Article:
THE CONFIDENCE GAP
How acceptance and commitment therapy “saved a life”.
When Ministry of Justice stenographer Matt Hamilton had his first panic attack at the age of 26, his fiancée called 111 for an ambulance.
“I woke myself up. It was just unbridled fear… of nothing. I was just intensely afraid. I felt super-lightheaded. I was so weak that I couldn’t stand. The adrenalin was just dropping out of my body. Heart pumping, sweating, everything.”
His anxiety disorder has affected his life since he was about 13, although he became fully aware of it only in his 20s. “I used to be quite outspoken and not shy – extroverted even – and I just remember slowly closing up. I became very reserved, extremely shy. I put myself down as an introvert and thought I would never change, but a lot of it was just anxiety.”
Eventually, he would do everything in his power to stay in “my little bubble”, shutting himself off from friends and family. He rarely went out and, when he did, was the first to leave.
That panic attack led to a deep depression and the first of several breakdowns. He believes it may have been partly triggered by the responsibilities of his first job – until then he’d been working from home because “I couldn’t function in the real world. I was cripplingly shy. I taught myself up to that point to just avoid everything that made me feel that way.”
In the weeks that followed the attack, “everything basically shut down. I didn’t understand what was going on and I thought something was seriously wrong with me, even though the hospital said I was fine. I wasn’t eating, I wasn’t sleeping. I was afraid to sleep because that’s when it happened. Every waking hour, I was crying. I was convinced I had either an aneurysm or a brain tumour – the anxiety is just so illogical it jumps to the worst-case scenario possible.”
His first efforts to get help weren’t too successful, with a GP essentially telling him, “Here, take these pills, you’ve got a good life; don’t dwell on the bad stuff.”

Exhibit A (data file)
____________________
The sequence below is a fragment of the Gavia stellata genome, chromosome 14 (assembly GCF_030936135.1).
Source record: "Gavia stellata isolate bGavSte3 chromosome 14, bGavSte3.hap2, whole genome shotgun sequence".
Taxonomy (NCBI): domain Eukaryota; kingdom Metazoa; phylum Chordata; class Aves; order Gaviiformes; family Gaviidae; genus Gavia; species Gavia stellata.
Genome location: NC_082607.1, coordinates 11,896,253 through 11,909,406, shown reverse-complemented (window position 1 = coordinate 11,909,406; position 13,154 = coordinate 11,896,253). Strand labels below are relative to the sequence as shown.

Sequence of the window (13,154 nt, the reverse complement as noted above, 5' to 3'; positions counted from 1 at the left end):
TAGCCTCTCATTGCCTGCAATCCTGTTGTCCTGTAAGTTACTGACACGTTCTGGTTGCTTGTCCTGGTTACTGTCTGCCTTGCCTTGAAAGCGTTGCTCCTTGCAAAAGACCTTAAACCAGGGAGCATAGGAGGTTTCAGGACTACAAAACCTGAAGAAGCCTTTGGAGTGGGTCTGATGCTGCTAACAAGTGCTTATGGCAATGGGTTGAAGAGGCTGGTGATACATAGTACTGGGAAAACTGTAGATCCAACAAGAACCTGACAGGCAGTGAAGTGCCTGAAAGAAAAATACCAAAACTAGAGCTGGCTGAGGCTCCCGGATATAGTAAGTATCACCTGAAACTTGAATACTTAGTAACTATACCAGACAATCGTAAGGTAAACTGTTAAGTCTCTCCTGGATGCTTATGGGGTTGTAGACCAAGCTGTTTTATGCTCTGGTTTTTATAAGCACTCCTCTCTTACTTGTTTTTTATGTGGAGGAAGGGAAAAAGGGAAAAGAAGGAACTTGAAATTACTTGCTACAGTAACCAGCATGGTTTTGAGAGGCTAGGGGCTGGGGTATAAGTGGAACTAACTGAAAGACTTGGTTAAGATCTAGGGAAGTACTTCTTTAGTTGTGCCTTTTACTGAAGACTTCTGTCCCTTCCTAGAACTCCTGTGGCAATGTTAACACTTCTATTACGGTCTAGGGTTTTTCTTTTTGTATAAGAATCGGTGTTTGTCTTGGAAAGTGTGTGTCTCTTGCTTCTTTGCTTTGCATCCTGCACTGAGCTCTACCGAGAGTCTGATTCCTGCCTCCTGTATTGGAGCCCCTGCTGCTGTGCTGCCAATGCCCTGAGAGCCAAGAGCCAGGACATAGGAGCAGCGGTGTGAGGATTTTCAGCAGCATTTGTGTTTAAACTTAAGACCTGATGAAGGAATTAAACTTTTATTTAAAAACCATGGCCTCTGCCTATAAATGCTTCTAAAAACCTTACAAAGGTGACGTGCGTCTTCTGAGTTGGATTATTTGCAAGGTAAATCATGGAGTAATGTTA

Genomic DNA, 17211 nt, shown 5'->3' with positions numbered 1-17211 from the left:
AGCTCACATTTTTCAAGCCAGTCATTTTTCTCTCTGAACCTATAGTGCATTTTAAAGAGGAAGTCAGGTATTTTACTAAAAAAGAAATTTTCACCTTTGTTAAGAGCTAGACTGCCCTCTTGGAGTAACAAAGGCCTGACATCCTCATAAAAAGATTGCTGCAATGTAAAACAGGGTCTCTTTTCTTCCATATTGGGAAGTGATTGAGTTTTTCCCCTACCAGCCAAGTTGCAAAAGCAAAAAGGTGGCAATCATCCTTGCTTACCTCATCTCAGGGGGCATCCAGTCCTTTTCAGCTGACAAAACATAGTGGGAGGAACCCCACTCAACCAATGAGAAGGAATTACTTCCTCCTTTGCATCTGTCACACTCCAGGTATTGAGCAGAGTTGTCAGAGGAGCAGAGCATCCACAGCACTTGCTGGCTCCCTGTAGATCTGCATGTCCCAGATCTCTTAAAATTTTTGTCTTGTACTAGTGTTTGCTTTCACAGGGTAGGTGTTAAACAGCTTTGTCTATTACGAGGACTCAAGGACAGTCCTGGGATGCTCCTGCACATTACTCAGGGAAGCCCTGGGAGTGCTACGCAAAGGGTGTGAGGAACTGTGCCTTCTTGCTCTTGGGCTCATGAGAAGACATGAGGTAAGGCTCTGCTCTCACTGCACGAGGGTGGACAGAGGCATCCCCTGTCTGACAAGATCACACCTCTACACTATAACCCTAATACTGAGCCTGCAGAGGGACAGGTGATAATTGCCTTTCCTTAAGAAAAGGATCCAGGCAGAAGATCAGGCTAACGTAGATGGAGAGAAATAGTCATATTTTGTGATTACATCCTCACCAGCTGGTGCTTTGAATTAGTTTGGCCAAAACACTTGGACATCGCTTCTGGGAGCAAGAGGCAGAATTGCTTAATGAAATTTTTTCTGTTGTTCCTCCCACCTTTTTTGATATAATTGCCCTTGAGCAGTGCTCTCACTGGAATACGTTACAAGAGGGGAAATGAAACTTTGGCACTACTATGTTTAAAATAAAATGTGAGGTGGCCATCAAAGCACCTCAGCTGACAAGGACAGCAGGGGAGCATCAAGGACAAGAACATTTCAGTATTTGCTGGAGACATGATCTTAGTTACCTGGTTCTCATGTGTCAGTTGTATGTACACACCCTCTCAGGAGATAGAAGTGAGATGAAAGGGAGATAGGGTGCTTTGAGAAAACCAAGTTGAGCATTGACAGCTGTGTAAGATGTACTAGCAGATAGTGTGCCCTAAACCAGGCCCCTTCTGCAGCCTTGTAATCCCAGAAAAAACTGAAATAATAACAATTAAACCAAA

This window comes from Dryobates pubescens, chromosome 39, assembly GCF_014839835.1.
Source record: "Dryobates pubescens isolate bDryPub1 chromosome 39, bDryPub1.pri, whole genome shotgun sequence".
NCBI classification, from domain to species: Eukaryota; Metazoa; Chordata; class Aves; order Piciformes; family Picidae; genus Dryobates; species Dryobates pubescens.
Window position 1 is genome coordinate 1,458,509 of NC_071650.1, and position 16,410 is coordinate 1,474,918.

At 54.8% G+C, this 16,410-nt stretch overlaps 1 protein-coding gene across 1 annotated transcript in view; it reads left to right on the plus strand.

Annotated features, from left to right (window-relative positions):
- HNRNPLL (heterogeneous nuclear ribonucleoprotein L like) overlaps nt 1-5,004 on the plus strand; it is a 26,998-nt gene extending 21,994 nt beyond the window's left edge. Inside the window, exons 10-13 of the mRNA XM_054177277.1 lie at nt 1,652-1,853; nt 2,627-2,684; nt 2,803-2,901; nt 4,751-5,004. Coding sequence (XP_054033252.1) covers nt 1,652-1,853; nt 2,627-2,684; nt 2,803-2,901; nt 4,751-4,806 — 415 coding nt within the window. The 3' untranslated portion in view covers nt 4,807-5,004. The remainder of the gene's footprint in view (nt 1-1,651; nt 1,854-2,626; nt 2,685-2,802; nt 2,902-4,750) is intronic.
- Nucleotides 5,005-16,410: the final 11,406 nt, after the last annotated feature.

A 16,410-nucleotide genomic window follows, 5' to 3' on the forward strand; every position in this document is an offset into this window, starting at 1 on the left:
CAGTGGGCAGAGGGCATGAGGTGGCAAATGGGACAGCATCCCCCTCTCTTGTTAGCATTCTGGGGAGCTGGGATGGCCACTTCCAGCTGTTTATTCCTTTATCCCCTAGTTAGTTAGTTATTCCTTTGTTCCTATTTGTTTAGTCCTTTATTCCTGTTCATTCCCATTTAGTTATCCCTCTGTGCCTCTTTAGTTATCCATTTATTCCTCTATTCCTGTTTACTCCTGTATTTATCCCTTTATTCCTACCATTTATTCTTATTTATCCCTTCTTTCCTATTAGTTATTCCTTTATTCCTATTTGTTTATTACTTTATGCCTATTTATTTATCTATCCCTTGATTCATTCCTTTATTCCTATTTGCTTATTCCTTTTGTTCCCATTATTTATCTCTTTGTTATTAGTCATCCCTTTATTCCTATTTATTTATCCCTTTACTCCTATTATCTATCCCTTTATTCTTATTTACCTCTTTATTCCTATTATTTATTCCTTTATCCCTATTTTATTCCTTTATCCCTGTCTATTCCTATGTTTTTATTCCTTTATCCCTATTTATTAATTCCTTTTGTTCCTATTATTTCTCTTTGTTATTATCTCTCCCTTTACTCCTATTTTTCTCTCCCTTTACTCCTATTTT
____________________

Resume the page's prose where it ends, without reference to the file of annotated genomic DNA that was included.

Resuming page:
Eventually diagnosed with a
“Every waking hour, I was crying. I was convinced I had either an aneurysm or a brain tumour – the anxiety is just so illogical.”
generalised anxiety disorder and referred to public mental health services, he found the counselling under-resourced, with time limited and the sessions of cognitive behavioural therapy not particularly useful. “I didn’t really gel with CBT; I had a hard time challenging my thoughts.”
He says a psychologist he consulted privately who used acceptance and commitment therapy – accepting instead of challenging the anxious thoughts and realising “they hadn’t killed me yet” – saved his life.
“It wasn’t easy by any means, but eventually it became easy. My mind decided that because I’m safe in it and nothing is happening, it can’t be that bad. I basically just faced it.”
At 34, Hamilton says his fiancée is now his wife and he is still working for the Ministry of Justice in Auckland, where his bosses have always been understanding, allowing him to take time off to manage his mental health issues. He remains on anti- depressants but is coming off his anti-anxiety medication.
He says his employers’ attitude is more often mirrored in the community now, when a decade ago, it was not. “All I’d say is, ask for help. Ask everyone because you’d be surprised at how many people are empathetic.”
“All I’d say is, ask for help. Ask everyone, because you’d be surprised at how many people are empathetic.”
Matt Hamilton had his first panic attack at the age of 26.